To the Editor:
I’m crying in the middle of Greenberry’s in Morristown. A bit over four years ago without knowing a soul, I moved here rather unexpectedly. I knew after being told that the town had a coffee shop, which allows dogs, that it was the place for me. I’m a teacher who goes there often with an armload of essays and my Wheaton Terrier, Lulu. She even has a pink Greenberry’s t-shirt, which the owner, Jason, ordered especially for her years ago. It’s hot pink with the Greenberry’s logo that fits her as a Jersey muscle shirt ought to—tight across the back.
“She’s our mascot,” he had said. “We’ll hang a photo of her on the wall.” I meant to snap a picture but somehow there was always more time. It was too hot out for a t-shirt or too cold and called for a sweater.
Then on Jan. 10, my dog walker, Ashley Cook, texted me midday: “Greenberry’s is closing … for good.”
“I’m so sad, my dog’s favorite place in the world is going out of business.” I announced to my next class of freshmen as I moped into my classroom. Sure, I’ve heard of people bemoaning the demise of mom & pop hardware stores, and I remember when the dreaded “Wal-Mart” moved into my small hometown in Louisiana. It took less than a year for the Cajun family stores with signs like “Broussard’s Fishing Tackle” to disappear from the landscape. That was sad but nothing like when “Bad Big Brother” moved in across the Green. Ever since I saw the fateful signage, I’ve been dreading what I hoped was not inevitable.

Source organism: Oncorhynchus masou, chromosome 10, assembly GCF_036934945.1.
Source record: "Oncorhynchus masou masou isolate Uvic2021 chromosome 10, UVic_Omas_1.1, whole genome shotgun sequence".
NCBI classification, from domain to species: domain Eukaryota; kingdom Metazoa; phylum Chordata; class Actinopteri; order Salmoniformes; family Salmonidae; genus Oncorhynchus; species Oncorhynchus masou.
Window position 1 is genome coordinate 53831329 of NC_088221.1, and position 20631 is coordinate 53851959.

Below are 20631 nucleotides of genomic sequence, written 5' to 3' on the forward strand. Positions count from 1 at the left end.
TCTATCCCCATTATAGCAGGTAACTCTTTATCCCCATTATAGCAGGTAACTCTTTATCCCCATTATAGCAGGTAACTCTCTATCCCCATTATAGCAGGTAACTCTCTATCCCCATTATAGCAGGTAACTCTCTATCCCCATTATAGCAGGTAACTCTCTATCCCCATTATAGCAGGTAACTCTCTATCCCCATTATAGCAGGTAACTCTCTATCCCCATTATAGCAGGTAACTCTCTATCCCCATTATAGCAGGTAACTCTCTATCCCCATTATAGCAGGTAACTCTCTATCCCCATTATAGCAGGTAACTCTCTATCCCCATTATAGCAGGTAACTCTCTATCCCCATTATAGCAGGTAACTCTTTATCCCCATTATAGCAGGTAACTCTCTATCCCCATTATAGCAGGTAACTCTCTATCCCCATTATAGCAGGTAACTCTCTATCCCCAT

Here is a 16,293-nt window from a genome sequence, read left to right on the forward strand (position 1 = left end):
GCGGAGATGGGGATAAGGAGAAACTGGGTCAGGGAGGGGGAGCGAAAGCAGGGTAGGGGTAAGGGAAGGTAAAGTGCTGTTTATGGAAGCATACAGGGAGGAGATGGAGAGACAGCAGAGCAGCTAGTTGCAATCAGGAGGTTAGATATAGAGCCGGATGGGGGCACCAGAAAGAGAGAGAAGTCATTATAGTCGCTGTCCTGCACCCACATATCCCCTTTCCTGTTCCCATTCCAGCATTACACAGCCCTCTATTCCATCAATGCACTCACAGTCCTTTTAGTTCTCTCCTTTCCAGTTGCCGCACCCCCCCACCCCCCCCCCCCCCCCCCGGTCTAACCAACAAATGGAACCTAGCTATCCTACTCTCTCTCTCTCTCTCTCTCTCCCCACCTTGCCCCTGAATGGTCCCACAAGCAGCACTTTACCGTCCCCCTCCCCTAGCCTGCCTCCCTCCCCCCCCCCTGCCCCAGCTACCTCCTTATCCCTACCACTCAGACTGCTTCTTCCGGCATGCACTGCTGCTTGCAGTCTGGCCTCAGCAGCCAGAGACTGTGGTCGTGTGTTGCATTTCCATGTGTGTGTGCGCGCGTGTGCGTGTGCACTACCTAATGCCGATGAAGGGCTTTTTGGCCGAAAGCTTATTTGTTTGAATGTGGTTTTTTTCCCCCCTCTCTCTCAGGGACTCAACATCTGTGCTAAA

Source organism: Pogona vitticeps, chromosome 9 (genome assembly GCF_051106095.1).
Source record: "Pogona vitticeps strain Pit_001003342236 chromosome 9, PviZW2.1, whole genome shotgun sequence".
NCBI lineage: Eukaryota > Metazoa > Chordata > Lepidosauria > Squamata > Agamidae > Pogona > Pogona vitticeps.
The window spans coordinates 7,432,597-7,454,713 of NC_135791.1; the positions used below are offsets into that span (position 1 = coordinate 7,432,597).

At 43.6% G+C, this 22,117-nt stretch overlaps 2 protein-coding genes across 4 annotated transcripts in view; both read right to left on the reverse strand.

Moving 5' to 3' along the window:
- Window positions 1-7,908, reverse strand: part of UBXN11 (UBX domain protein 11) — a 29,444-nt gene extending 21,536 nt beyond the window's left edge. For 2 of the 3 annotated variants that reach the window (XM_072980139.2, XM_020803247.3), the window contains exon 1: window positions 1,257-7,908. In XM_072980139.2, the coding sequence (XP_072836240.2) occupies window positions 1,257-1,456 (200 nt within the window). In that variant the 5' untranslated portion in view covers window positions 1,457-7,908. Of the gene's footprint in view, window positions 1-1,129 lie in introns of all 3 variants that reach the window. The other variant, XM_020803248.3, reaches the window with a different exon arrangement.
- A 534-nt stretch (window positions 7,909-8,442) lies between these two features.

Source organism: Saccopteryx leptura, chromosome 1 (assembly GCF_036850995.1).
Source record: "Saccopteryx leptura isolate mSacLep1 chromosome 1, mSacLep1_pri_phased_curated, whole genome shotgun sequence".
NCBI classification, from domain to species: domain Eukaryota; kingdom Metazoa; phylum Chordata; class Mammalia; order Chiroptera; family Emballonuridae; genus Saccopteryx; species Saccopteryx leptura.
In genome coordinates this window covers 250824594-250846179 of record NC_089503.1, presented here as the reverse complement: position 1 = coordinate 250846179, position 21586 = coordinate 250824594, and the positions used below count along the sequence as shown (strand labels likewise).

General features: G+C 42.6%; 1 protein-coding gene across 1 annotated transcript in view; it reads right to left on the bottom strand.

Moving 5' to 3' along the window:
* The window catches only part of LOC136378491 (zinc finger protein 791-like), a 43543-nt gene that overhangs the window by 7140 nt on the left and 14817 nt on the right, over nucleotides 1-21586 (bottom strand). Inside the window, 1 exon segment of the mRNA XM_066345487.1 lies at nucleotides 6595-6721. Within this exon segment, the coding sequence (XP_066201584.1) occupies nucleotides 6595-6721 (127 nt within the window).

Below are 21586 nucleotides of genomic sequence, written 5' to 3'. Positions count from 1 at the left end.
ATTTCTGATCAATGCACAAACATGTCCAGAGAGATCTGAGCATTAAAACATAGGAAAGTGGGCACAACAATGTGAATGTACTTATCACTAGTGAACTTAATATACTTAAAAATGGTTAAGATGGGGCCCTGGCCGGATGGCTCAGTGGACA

“We should sign a petition,” I texted Ashley back. “Hold a fundraiser.”
And so, I wanted to say on behalf of all our four-legged best friends, please find another space and come back.
Greenberry’s continuously displayed the work of local artists as well as being the sight of pet adoptions; they’ve collected coats for the local homeless and these are only the community-helping projects that I happened to have witnessed while enjoying a caramel apple cider. I’ve come to learn that Jason was always, as Ashley Cook said, “willing, dog friendly, supported everything Morristown and gave character to a downtown overwhelmed with big chains.”
I always enjoyed stopping in for a Commuter (hold the avocado). But as for Lulu, the second she gets her paws on the Green, a great force of will begins to pull her toward Greenberry’s where treats await her on the counter. I’m sure that she and many other Morristown pups will be pulling across the Green and standing, paw raised, ready to shake in front of an empty storefront.
Greenberry’s is as a part of Morristown as its gallant portrait of George Washington crossing the Delaware. Maybe it’s as my fiancé said—a sad product of gentrification when the great "S" moves into town.
Morristown is Shangri-La, I always tell people. Imagine a town where you can bring your dog into the coffee shop and be greeted with a “Hi, Lu!” followed by a treat. Sure, I suppose I could tie Lulu onto the fence of that other joint. Tie her up while I sit in the warmth or the air-conditioning, but I’d rather give up coffee altogether and being a transplant from Louisiana with chicory in her veins—that is a mighty large statement.
Please help the effort to bring Greenberry’s back by emailing me: Alisha Davlin at firstname.lastname@example.org or Ashley Cook at email@example.com.
–Alisha Davlin, Morristown